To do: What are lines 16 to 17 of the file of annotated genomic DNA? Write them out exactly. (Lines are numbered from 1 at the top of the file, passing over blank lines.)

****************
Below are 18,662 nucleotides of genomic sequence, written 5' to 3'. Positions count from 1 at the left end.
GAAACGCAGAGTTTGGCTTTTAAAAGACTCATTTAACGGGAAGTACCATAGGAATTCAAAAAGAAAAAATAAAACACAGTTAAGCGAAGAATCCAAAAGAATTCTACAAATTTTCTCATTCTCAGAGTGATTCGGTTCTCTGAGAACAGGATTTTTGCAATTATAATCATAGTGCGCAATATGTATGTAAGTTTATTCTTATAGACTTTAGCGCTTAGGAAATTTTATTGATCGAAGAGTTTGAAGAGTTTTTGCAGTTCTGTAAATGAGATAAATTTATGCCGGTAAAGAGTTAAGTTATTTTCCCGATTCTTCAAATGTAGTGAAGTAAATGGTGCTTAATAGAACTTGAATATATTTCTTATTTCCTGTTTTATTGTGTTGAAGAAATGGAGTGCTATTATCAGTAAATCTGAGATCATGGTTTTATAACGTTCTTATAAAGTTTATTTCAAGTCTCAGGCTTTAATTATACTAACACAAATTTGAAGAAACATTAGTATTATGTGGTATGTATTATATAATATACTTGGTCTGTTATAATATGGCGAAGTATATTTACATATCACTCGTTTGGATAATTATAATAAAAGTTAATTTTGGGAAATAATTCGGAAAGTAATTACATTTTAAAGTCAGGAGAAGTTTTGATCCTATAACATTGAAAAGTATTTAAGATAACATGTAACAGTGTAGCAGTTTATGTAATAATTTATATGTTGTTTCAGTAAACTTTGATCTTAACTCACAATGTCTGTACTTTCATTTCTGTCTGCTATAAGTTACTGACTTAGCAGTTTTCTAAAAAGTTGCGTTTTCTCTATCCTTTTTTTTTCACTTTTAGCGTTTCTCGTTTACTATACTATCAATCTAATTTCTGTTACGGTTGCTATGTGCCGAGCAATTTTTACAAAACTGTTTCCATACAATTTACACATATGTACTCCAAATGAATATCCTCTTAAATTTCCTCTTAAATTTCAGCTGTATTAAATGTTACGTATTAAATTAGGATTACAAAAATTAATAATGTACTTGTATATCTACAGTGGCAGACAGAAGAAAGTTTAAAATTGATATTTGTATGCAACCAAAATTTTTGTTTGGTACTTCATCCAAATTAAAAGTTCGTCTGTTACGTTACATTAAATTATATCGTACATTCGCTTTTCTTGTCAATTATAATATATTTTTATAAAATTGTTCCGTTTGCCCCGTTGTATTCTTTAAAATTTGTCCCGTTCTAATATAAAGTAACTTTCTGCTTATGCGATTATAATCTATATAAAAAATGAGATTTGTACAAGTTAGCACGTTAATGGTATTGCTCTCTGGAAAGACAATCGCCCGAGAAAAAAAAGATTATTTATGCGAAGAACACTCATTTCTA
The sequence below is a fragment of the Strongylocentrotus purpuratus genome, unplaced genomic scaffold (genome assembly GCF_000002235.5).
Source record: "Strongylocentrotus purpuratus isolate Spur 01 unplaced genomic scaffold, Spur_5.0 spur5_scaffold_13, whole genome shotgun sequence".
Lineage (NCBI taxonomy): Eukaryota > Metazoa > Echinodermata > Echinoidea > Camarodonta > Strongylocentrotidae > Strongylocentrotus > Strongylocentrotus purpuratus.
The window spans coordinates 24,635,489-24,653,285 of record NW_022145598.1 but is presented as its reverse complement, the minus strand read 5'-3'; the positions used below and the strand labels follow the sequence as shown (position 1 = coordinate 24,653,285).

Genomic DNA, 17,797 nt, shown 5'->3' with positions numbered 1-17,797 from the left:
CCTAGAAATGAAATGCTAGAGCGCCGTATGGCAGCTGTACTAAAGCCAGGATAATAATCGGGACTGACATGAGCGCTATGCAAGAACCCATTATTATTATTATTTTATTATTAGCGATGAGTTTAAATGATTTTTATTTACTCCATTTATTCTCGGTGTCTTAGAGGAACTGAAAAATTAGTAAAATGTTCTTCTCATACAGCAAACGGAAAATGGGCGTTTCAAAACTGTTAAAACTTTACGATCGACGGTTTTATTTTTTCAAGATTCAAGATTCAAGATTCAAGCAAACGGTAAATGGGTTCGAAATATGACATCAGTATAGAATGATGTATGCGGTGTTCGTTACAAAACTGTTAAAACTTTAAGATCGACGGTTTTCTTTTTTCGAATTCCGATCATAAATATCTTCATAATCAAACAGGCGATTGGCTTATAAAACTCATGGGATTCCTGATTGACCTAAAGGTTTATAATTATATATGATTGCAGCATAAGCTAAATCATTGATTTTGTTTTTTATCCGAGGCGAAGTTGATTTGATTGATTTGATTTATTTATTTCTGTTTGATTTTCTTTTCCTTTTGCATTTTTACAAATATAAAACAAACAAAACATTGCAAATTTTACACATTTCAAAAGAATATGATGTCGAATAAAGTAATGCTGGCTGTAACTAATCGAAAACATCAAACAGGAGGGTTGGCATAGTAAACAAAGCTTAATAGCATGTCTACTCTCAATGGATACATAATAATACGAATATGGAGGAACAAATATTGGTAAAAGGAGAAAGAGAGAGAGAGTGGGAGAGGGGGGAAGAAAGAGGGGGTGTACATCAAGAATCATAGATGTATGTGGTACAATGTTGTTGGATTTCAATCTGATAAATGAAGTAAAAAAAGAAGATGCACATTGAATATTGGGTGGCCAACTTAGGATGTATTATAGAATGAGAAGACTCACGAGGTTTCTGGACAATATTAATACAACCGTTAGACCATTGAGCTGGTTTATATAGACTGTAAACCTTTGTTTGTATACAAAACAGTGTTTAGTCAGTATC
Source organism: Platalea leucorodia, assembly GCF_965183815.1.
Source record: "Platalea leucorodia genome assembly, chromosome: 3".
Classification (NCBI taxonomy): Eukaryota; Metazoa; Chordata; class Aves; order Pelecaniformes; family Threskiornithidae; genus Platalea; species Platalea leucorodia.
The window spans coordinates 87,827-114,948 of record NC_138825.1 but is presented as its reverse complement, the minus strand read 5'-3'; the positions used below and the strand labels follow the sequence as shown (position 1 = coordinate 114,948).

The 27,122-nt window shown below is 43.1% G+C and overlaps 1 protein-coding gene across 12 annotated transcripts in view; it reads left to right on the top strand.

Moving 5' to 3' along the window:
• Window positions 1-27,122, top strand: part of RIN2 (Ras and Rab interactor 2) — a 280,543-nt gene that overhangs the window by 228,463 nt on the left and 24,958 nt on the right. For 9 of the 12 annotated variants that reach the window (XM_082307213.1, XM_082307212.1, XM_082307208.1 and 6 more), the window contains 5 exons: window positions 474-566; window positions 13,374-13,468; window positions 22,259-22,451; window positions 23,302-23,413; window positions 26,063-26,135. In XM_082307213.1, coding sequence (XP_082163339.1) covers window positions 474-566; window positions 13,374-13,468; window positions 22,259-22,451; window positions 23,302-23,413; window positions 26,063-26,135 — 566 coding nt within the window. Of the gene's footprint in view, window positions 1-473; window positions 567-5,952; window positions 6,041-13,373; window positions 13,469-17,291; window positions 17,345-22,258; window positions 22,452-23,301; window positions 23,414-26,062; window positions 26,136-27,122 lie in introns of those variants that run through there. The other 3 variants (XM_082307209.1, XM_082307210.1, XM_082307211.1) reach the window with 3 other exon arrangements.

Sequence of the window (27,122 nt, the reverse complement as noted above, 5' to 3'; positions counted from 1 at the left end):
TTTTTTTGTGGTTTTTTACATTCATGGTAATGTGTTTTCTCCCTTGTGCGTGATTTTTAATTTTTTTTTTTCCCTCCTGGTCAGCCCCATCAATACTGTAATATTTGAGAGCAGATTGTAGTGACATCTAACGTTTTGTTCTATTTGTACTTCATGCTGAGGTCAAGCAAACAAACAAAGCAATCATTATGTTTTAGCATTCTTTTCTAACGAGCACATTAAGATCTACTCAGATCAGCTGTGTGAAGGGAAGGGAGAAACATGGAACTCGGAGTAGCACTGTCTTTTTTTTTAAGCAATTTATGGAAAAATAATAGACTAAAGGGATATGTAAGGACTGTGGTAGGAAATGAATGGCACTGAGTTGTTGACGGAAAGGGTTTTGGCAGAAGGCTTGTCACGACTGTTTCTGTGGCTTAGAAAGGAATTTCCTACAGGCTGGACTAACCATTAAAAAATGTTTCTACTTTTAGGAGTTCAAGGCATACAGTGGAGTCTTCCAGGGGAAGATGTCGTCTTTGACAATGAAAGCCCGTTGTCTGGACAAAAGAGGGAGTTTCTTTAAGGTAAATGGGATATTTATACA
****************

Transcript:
Sequence of the window (27,122 nt, the reverse complement as noted above, 5' to 3'; positions counted from 1 at the left end):
TTTTTTTGTGGTTTTTTACATTCATGGTAATGTGTTTTCTCCCTTGTGCGTGATTTTTAATTTTTTTTTTTCCCTCCTGGTCAGCCCCATCAATACTGTAATATTTGAGAGCAGATTGTAGTGACATCTAACGTTTTGTTCTATTTGTACTTCATGCTGAGGTCAAGCAAACAAACAAAGCAATCATTATGTTTTAGCATTCTTTTCTAACGAGCACATTAAGATCTACTCAGATCAGCTGTGTGAAGGGAAGGGAGAAACATGGAACTCGGAGTAGCACTGTCTTTTTTTTTAAGCAATTTATGGAAAAATAATAGACTAAAGGGATATGTAAGGACTGTGGTAGGAAATGAATGGCACTGAGTTGTTGACGGAAAGGGTTTTGGCAGAAGGCTTGTCACGACTGTTTCTGTGGCTTAGAAAGGAATTTCCTACAGGCTGGACTAACCATTAAAAAATGTTTCTACTTTTAGGAGTTCAAGGCATACAGTGGAGTCTTCCAGGGGAAGATGTCGTCTTTGACAATGAAAGCCCGTTGTCTGGACAAAAGAGGGAGTTTCTTTAAGGTAAATGGGATATTTATACA